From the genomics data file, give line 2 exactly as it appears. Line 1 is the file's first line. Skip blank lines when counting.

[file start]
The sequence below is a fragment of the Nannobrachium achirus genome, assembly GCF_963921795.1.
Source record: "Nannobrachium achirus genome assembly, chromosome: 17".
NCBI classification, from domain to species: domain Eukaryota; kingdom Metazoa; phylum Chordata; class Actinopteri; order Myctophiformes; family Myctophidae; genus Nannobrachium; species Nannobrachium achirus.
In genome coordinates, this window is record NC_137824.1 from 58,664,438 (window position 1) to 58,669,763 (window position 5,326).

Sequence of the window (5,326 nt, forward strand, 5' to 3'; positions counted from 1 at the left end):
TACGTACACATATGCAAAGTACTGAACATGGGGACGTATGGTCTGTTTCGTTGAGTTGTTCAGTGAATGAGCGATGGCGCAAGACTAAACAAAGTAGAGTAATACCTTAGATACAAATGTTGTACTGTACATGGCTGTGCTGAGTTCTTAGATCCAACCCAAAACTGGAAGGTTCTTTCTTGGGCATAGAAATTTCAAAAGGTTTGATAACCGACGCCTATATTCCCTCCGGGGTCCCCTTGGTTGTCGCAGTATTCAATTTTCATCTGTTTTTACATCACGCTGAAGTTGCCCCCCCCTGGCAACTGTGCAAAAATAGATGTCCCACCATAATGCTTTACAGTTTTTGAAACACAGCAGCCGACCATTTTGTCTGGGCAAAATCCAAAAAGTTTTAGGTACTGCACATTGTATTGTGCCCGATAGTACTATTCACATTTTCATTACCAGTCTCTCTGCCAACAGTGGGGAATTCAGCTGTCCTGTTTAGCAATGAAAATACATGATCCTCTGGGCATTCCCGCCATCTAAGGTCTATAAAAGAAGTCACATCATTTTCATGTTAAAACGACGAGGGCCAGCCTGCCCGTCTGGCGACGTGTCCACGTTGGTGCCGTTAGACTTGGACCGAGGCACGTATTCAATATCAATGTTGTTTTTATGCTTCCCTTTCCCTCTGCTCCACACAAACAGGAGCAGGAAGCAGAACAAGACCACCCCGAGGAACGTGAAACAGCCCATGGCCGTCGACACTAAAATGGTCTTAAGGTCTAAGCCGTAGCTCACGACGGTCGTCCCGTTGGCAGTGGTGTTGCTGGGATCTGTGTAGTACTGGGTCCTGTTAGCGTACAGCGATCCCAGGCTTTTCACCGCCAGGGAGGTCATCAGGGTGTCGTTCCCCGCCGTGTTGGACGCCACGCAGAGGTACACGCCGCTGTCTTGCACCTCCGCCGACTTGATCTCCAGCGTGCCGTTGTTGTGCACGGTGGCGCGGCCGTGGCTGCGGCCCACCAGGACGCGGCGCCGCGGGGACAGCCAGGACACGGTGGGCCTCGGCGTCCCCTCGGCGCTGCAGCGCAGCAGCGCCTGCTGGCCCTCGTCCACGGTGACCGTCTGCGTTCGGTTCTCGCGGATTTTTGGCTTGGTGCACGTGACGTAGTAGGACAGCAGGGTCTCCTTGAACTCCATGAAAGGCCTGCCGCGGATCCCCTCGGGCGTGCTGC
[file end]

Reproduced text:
Source record: "Nannobrachium achirus genome assembly, chromosome: 17".